Benefits cuts announced in yesterday’s budget will hit some of the most vulnerable people in Hartlepool, a support organisation and MP have warned.
Chancellor George Osborne set out £12billion of Government savings from the benefits system in his summer budget.
They include cutting the limit on the total amount of certain benefits people can claim to £20,000 and a freeze on working age benefits for four years.
More than 12,000 people in Hartlepool receive some form of state handout, over a fifth of the working-age population.
Hartlepool MP Iain Wright said: “I see in my constituency work every day how vulnerable and disabled people are hit hard by welfare cuts, and today’s Budget may make matters worse.”
His views were echoed by Hartlepool Citizens Advice Bureau, which helps people with a range of benefits issues.
I see every day how vulnerable and disabled people are hit hard by welfare cuts and the Budget may make matters worseIain Wright MP
Manager Joe Michna said: “The freeze to working-age benefits will affect some of the most vulnerable in Hartlepool and the wider country.
“Of the clients who seek advice from us regarding benefits included in the freeze, nearly half are affected by a health condition or disability and over 40% have dependent children.”
Mr Osborne said in the Commons “welfare spending is not sustainable,” and it traps people into depending on benefits instead of working.
Some of the key announcements in the Budget included:
l Benefits cap to be reduced from £26,000 to £20,000 per household outside London.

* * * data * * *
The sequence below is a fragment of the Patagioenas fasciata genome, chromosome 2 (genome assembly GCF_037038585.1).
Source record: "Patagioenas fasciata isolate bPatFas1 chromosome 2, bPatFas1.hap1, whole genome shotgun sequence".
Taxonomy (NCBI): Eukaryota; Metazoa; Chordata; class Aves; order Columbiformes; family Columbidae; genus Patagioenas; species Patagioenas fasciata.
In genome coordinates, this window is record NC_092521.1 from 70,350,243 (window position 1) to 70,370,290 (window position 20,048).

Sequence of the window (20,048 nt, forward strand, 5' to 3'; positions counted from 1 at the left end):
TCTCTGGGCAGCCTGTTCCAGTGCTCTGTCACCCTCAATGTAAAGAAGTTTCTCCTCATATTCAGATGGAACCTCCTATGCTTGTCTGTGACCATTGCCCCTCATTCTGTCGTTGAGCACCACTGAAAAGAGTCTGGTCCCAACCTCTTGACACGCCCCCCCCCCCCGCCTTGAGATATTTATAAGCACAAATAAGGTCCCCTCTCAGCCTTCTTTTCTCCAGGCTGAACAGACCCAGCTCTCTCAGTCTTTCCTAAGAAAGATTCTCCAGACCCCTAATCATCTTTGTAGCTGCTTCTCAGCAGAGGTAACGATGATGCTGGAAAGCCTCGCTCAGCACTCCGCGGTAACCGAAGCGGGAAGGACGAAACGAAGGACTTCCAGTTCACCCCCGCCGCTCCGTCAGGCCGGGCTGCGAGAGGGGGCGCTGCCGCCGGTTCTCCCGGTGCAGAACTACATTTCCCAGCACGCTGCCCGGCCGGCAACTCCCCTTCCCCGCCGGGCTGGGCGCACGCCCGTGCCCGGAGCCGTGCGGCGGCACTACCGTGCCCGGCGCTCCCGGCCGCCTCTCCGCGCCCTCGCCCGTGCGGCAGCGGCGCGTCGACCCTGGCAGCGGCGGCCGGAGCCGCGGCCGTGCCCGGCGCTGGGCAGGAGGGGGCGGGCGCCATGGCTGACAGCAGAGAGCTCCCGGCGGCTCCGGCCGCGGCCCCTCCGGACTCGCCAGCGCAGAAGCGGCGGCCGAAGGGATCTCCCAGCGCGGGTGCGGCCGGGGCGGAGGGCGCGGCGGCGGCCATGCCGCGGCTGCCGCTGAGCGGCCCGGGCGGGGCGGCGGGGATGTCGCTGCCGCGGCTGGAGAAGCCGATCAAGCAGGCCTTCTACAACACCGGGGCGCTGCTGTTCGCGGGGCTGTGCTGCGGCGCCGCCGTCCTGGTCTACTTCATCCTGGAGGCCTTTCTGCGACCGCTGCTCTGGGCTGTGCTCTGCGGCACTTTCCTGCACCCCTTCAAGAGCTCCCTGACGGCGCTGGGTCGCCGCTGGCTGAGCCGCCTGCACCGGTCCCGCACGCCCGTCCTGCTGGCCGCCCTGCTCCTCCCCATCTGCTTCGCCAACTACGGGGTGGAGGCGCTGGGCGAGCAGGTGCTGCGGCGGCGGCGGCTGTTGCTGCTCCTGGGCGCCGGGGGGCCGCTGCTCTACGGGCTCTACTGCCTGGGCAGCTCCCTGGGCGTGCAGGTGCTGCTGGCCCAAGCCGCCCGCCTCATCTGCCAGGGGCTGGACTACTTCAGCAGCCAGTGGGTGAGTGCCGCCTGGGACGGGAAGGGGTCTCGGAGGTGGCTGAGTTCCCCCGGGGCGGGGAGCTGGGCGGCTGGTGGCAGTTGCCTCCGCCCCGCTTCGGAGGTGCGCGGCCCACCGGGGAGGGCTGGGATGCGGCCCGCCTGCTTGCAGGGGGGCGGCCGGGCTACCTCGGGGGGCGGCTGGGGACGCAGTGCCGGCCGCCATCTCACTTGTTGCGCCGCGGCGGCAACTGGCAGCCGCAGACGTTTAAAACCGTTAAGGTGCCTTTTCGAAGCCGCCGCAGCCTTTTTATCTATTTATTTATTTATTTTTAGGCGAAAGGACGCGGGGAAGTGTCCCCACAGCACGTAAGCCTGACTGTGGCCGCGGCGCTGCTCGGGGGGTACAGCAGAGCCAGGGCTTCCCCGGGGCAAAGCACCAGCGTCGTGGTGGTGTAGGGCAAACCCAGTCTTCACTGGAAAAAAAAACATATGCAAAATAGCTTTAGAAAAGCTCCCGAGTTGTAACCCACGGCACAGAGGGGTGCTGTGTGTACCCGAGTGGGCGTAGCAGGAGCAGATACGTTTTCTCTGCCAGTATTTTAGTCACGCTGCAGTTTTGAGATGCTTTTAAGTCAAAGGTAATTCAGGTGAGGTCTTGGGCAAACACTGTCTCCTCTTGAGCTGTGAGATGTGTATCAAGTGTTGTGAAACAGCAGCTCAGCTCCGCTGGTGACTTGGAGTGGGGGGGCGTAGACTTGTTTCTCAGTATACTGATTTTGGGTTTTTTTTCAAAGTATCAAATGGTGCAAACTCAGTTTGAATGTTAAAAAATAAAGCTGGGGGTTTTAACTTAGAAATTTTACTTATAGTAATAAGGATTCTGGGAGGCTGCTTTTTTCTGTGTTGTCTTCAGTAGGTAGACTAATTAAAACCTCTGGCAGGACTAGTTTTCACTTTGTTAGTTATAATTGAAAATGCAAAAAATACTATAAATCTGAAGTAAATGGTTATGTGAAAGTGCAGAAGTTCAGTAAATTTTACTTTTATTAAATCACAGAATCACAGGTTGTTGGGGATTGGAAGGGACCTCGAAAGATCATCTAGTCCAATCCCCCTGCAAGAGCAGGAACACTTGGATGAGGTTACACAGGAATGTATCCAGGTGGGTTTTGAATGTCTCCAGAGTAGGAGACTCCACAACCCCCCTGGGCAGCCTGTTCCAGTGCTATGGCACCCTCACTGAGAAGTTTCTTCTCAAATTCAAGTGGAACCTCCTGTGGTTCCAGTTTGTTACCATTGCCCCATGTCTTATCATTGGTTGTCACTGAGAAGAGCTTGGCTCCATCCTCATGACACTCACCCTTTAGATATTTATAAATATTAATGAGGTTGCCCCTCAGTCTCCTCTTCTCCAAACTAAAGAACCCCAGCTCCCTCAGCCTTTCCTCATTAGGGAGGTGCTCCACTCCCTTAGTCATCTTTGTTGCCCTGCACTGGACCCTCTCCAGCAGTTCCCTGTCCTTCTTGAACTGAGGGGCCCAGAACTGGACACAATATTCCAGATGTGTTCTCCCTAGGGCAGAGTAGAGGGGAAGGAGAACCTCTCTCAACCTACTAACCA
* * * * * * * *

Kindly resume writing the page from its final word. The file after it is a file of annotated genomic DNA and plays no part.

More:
l Tax credits and Universal Credit to be restricted to two children, affecting those born after April 2017.
l Income threshold for tax credits to be reduced from £6,420 to £3,850
l Working-age benefits to be frozen for four years – including tax credits and local housing allowance, but maternity pay and disability benefits exempted
l Rents in social housing sector will be reduced by 1% a year for the next four years.
l Introduction of a new national living wage for all workers aged over 25, starting at £7.20 an hour from April 2016 and set to reach £9 by 2020.
Mr Michna, based at Hartlepool CAB, in Park Road, said: “As far as the benefit cap is concerned, if this is to be lowered, it is vital that sufficient and appropriate Discretionary Housing Payment is made available to local authorities to enable households the breathing space to take action or adapt to their reduced income.
“The overall trend will be of smaller families being capped all over the country, and very small families in high-rent areas. The freeze to working-age benefits is concerning and could lead to financial problems for many of the people who seek advice from the CAB.”
But he said it was reassuring that disability benefits will not be taxed or means-tested and added the new national living wage is a good start to improving the earnings of low-income workers.
Mr Wright described the budget as “a mixed bag but one which largely fails to deliver for the people of Hartlepool”.
He said: “I fail to see how the Chancellor claims to want to help working families when he acts to clobber them with the cuts to working tax credits.
“A family with one earner on average earnings will lose over £2,000 in tax credits from the changes announced today.”
He described a 1% pay increase for public sector workers as “a kick in the teeth”, adding: “This will not reward the professionalism of the workforce nor attract talented people into public services in the future.”
Mr Wright added: ““The most vulnerable in society are again bearing the brunt of the Government’s policies.”
Principal of Hartlepool College of Further Education, Darren Hankey, welcomed the Government’s target for three million more apprenticeships in this parliament.
He said: “As one of the largest providers of apprenticeships in the North East and one of the best in England in terms of quality, it will be interesting to see the details of the announcement made in the latest budget.
“Ultimately, whatever the detail is, Hartlepool College of FE looks forward to working with its existing and any new employers to ensure ap prenticeship opportunities are provided, especially for young people.”